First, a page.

indicating she has received proper training.
Finally, plaintiff’s amended complaint also alleges:
In September, 2010 plaintiff applied for a OJI position in the Education
Department. Plaintiff was not given the position, in spite of her qualifications for
the position. She believes she was denied the position because of her color and
race. The position was filled by Stephen Shelly, a white male with less education,
experience, seniority and education than plaintiff.
A Title VII and ADEA plaintiff must exhaust administrative remedies before bringing
suit in federal court by timely filing an administrative charge with the EEOC. Cottrill v. MFA,
Inc., 443 F.3d 629, 634 (8th Cir. 2006) (Title VII); Parisi v. Boeing Co., 400 F.3d 583, 585 (8th
Cir. 2005) (ADEA). Under Title VII and the ADEA, an administrative charge must generally be
filed within 180 days of the alleged discriminatory incident. Bissada v. Arkansas Children’s
Hosp., 639 F.3d 825, 830 (Title VII); Dring v. McDonnell Douglas Corp., 58 F.3d 1323, 1327
(8th Cir. 1995) (ADEA). Discrete acts such as termination, failure to promote, denial of transfer,
or refusal to hire constitutes a separate actionable unlawful employment practice and a plaintiff
can only file a charge to cover discrete acts that “occurred” within that appropriate time period.
Nat’l R.R. Passenger Corp. v. Morgan, 536 U.S. 101, 113 (2002). Thus, the time for filing an
EEOC charge runs from the date of any such discriminatory act, and all such discriminatory acts
that occurred more than 180 days before the filing of said charge are time-barred under Title VII
and the ADEA. The charge must be sufficiently precise to identify the parties, and to describe
generally the action or practices complained of. Cottrill, 443 F.3d at 634. Allegations outside
the scope of the EEOC charge circumscribe the EEOC’s investigatory and conciliatory role, and
for that reason are not allowed. Williams v Little Rock Mun. Water Works, 21 F.3d 218, 223 (8th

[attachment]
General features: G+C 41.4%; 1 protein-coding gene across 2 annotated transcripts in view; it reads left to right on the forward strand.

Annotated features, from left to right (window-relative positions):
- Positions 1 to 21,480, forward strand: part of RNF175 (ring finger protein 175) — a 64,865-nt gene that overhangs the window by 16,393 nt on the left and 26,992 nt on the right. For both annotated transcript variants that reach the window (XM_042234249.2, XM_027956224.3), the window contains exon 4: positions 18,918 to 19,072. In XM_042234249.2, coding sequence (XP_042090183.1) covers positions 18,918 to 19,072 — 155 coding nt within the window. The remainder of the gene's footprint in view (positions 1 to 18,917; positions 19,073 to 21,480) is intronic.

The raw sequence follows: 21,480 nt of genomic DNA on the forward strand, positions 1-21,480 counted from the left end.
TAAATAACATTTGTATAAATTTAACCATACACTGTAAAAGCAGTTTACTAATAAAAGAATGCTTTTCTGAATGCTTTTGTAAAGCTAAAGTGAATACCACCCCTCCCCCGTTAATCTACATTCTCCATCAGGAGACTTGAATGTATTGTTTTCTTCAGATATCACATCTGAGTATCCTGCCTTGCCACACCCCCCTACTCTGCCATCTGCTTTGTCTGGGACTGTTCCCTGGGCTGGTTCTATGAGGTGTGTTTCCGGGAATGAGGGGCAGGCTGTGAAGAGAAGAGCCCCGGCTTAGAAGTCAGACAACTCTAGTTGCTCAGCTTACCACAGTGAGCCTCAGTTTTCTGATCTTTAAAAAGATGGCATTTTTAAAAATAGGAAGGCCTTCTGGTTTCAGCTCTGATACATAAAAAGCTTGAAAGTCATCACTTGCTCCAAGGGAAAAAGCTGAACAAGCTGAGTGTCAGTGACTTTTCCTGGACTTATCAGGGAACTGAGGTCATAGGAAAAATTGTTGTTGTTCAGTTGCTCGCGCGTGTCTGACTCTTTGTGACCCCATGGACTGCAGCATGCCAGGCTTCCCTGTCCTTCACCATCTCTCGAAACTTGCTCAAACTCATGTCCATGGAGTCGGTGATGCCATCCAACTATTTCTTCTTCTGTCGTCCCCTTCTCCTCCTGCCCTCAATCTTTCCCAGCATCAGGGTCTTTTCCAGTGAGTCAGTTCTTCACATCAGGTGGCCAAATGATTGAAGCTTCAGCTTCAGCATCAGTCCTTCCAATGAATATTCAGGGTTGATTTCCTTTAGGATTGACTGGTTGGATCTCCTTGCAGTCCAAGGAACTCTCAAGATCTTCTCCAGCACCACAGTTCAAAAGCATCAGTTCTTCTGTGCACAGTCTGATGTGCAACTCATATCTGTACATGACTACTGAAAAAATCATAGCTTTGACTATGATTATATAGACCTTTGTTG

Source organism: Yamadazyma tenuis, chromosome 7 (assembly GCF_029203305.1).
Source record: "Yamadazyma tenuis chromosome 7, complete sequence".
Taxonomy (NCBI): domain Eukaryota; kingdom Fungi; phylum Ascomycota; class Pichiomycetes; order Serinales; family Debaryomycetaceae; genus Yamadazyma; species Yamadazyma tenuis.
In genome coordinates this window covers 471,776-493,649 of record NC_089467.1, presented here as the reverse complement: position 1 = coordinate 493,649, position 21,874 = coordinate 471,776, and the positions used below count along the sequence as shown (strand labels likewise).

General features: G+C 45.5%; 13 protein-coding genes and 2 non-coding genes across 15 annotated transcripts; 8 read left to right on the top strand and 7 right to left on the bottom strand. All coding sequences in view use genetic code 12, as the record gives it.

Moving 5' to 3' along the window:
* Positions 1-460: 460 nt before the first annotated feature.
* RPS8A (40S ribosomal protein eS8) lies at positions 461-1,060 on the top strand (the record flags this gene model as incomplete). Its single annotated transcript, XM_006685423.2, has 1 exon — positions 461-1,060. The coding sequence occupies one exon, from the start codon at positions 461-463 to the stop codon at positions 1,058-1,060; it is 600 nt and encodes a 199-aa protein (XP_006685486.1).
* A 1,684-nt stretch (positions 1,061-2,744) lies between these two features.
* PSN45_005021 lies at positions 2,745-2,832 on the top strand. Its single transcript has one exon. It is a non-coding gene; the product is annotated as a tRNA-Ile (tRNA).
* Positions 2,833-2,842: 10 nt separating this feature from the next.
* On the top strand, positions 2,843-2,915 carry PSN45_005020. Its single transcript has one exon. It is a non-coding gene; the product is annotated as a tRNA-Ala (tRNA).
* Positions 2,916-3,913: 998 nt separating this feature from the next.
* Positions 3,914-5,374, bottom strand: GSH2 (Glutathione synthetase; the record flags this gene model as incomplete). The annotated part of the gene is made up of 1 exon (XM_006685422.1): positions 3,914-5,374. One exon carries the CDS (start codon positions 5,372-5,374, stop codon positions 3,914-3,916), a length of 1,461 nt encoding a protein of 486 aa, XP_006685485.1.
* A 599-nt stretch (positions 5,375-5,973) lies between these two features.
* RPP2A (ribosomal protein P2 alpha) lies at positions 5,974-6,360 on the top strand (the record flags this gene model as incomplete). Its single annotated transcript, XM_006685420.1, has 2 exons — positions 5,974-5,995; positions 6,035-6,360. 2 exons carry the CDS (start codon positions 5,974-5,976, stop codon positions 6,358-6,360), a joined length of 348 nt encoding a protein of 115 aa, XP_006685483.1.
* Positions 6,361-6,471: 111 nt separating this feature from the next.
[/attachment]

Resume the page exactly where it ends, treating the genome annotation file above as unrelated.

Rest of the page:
Cir. 1994). “The proper exhaustion of administrative remedies gives the plaintiff a green light to
bring her employment-discrimination claim, along with allegations that are ‘like or reasonably
related’ to that claim, in federal court.” Shannon v. Ford Motor Co., 72 F.3d 678, 684 (8th Cir.
Plaintiff alleges age discrimination in her amended complaint but she failed to allege
such discrimination in her EEOC charge. Plaintiff’s age discrimination claim is not “like or
reasonably related” to her claim of race discrimination and she thus has not exhausted her
administrative remedies as to her age discrimination claim. See, e.g., Sallis v. Univ. of Minn.,
322 F.Supp.2d 999, 1004 n.1 (D.Minn. 2004) (“Age and race are distinct protected categories
and the exhaustion of remedies with regard to one does not create a right to sue for the other.”),
aff’d, 408 F.3d 470 (8th Cir. 2005). Accordingly, plaintiff’s claims asserted under the ADEA are
To the extent plaintiff’s amended complaint alleges discriminatory acts in violation of
Title VII prior to January 21, 2011, those allegations are hereby dismissed as time-barred.
Specifically, plaintiff’s allegations of discrimination with regard to alleged failure to receive
training as far back as 2009 are dismissed, as well as any pre-January 21, 2011 allegations with
regard to defendant allegedly “giving her suspensions . . . denying her training, promotions,
positions (including the September 2010 OJI position in the Education Department), interviews
Plaintiff’s allegations with regard to her failure to receive positions other than the ones in
July 2011 are also outside the scope of her charge. Specifically, to the extent plaintiff’s amended
complaint alleges post-January 21, 2011 violations of Title VII in the form of “suspensions . . .
denying her training, promotions, positions (other than the ones in July 2011), interviews and
opportunities” other than what is set forth in plaintiff’s EEOC charge, these allegations are not
“like or reasonably related” to the allegations of her EEOC charge and, accordingly, are
For the foregoing reasons, and without objection from plaintiff, the Court grants
defendant’s motion to partially dismiss plaintiff’s amended complaint.
IT IS SO ORDERED this 11th day of January 2012.
/s/Susan Webber Wright
UNITED STATES DISTRICT JUDGE